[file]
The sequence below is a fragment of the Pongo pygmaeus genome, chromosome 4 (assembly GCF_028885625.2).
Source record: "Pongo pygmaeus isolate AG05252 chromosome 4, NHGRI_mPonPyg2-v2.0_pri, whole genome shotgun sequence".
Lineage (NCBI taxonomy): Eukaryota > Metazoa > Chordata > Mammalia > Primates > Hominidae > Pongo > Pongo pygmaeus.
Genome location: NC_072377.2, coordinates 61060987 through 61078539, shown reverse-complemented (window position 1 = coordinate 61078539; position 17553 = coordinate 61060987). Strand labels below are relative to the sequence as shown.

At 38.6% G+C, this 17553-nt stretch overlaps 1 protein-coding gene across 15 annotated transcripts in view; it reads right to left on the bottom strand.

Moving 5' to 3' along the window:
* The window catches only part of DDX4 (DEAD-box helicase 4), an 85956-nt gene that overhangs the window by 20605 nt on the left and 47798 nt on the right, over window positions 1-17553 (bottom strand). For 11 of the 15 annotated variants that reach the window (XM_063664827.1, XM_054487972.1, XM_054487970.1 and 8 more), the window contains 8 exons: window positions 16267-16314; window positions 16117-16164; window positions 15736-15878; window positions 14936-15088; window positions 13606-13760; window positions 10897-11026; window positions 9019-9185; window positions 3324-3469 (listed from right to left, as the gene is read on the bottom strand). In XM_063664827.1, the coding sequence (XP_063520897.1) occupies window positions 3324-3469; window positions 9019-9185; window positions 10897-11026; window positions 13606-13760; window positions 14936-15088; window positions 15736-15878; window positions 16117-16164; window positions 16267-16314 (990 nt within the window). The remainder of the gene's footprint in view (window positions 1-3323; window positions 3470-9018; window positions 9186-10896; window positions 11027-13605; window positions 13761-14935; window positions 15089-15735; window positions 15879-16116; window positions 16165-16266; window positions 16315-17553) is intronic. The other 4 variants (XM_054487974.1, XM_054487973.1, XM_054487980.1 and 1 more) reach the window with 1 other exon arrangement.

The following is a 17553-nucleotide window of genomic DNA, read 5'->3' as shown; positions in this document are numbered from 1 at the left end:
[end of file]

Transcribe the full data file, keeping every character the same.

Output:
The sequence below is a fragment of the Pongo pygmaeus genome, chromosome 4 (assembly GCF_028885625.2).
Source record: "Pongo pygmaeus isolate AG05252 chromosome 4, NHGRI_mPonPyg2-v2.0_pri, whole genome shotgun sequence".
Lineage (NCBI taxonomy): Eukaryota > Metazoa > Chordata > Mammalia > Primates > Hominidae > Pongo > Pongo pygmaeus.
Genome location: NC_072377.2, coordinates 61060987 through 61078539, shown reverse-complemented (window position 1 = coordinate 61078539; position 17553 = coordinate 61060987). Strand labels below are relative to the sequence as shown.

At 38.6% G+C, this 17553-nt stretch overlaps 1 protein-coding gene across 15 annotated transcripts in view; it reads right to left on the bottom strand.

Moving 5' to 3' along the window:
* The window catches only part of DDX4 (DEAD-box helicase 4), an 85956-nt gene that overhangs the window by 20605 nt on the left and 47798 nt on the right, over window positions 1-17553 (bottom strand). For 11 of the 15 annotated variants that reach the window (XM_063664827.1, XM_054487972.1, XM_054487970.1 and 8 more), the window contains 8 exons: window positions 16267-16314; window positions 16117-16164; window positions 15736-15878; window positions 14936-15088; window positions 13606-13760; window positions 10897-11026; window positions 9019-9185; window positions 3324-3469 (listed from right to left, as the gene is read on the bottom strand). In XM_063664827.1, the coding sequence (XP_063520897.1) occupies window positions 3324-3469; window positions 9019-9185; window positions 10897-11026; window positions 13606-13760; window positions 14936-15088; window positions 15736-15878; window positions 16117-16164; window positions 16267-16314 (990 nt within the window). The remainder of the gene's footprint in view (window positions 1-3323; window positions 3470-9018; window positions 9186-10896; window positions 11027-13605; window positions 13761-14935; window positions 15089-15735; window positions 15879-16116; window positions 16165-16266; window positions 16315-17553) is intronic. The other 4 variants (XM_054487974.1, XM_054487973.1, XM_054487980.1 and 1 more) reach the window with 1 other exon arrangement.

The following is a 17553-nucleotide window of genomic DNA, read 5'->3' as shown; positions in this document are numbered from 1 at the left end: